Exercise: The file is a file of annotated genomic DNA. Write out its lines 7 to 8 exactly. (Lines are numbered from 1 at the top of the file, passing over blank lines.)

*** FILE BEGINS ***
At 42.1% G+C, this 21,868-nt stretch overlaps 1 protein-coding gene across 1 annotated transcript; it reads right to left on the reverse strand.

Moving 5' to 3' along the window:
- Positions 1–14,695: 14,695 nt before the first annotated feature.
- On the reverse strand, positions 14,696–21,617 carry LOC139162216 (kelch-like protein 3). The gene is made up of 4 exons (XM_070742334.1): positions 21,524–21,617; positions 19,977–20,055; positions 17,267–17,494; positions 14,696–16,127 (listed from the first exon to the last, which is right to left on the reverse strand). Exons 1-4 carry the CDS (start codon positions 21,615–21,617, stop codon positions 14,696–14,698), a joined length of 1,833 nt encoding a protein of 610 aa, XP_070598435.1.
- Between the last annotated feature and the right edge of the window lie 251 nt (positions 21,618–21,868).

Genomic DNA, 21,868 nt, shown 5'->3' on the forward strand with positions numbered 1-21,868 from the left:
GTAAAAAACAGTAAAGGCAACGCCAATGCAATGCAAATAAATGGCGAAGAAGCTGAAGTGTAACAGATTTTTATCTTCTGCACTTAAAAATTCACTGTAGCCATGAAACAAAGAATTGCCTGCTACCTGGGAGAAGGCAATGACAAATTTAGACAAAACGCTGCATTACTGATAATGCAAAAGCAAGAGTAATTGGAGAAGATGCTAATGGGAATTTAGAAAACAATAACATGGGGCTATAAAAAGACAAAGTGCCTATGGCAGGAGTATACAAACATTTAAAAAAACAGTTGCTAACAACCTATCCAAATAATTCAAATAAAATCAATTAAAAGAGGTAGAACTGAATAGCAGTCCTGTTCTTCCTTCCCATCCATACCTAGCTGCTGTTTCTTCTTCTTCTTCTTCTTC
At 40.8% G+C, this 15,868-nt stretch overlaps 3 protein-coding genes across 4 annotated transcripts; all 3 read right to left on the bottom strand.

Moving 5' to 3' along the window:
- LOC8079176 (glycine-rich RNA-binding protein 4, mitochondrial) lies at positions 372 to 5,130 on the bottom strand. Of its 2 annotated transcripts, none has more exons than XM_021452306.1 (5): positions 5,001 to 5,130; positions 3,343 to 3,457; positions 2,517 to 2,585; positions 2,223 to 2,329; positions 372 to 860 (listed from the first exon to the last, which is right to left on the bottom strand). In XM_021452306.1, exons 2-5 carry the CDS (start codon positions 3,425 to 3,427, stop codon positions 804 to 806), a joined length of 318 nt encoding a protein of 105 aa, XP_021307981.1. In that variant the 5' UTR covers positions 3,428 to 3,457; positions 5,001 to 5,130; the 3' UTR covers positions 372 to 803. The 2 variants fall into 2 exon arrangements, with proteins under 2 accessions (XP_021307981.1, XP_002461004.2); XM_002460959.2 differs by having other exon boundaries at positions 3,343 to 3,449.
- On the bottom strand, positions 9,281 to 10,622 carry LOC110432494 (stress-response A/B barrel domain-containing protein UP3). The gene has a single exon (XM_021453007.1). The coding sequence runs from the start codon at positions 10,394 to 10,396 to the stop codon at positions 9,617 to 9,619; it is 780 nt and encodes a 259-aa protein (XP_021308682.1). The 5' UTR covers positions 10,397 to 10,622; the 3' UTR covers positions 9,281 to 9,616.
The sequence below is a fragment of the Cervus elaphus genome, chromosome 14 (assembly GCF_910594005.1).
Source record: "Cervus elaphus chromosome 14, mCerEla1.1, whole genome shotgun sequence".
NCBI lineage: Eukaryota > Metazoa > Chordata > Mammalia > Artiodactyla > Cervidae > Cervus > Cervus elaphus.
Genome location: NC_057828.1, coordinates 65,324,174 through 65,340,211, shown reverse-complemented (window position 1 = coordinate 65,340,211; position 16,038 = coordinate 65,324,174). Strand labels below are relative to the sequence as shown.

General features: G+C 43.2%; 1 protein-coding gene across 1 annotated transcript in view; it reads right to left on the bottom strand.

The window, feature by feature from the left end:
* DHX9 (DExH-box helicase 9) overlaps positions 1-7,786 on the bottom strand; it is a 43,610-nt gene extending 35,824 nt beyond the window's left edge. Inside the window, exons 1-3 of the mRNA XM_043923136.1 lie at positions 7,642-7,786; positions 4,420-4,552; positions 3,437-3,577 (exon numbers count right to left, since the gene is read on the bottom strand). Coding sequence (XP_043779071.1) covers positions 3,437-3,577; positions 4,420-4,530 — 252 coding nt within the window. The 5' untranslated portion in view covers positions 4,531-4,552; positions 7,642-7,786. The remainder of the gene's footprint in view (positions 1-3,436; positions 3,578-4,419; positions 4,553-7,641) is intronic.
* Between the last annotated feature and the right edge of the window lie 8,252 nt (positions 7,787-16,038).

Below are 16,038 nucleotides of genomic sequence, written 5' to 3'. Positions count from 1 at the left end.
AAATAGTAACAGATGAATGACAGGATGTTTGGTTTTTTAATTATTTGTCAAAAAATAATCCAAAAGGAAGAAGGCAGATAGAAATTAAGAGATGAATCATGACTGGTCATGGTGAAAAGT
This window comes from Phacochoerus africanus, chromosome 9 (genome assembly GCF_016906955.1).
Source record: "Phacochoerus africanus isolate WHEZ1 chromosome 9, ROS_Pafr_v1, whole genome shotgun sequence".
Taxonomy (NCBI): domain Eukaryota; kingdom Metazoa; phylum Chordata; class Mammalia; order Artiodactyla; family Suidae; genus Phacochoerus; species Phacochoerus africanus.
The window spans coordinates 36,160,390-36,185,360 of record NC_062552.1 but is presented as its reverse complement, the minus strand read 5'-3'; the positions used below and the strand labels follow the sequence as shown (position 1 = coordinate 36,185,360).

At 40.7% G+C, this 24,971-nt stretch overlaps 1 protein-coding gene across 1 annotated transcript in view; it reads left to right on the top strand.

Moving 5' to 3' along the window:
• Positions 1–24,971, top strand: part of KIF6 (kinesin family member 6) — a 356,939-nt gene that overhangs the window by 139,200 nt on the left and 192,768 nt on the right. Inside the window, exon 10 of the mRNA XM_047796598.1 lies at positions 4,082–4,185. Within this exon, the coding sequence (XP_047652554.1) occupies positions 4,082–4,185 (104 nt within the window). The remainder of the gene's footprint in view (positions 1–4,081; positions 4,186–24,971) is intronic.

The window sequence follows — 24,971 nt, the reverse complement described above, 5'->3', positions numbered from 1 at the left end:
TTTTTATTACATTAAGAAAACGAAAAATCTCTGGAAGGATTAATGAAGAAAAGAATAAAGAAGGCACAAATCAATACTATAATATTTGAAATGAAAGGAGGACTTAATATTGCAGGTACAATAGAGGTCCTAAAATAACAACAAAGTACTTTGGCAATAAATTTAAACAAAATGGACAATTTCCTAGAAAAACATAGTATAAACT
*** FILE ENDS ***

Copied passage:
GTAAAAAACAGTAAAGGCAACGCCAATGCAATGCAAATAAATGGCGAAGAAGCTGAAGTGTAACAGATTTTTATCTTCTGCACTTAAAAATTCACTGTAGCCATGAAACAAAGAATTGCCTGCTACCTGGGAGAAGGCAATGACAAATTTAGACAAAACGCTGCATTACTGATAATGCAAAAGCAAGAGTAATTGGAGAAGATGCTAATGGGAATTTAGAAAACAATAACATGGGGCTATAAAAAGACAAAGTGCCTATGGCAGGAGTATACAAACATTTAAAAAAACAGTTGCTAACAACCTATCCAAATAATTCAAATAAAATCAATTAAAAGAGGTAGAACTGAATAGCAGTCCTGTTCTTCCTTCCCATCCATACCTAGCTGCTGTTTCTTCTTCTTCTTCTTCTTC
At 40.8% G+C, this 15,868-nt stretch overlaps 3 protein-coding genes across 4 annotated transcripts; all 3 read right to left on the bottom strand.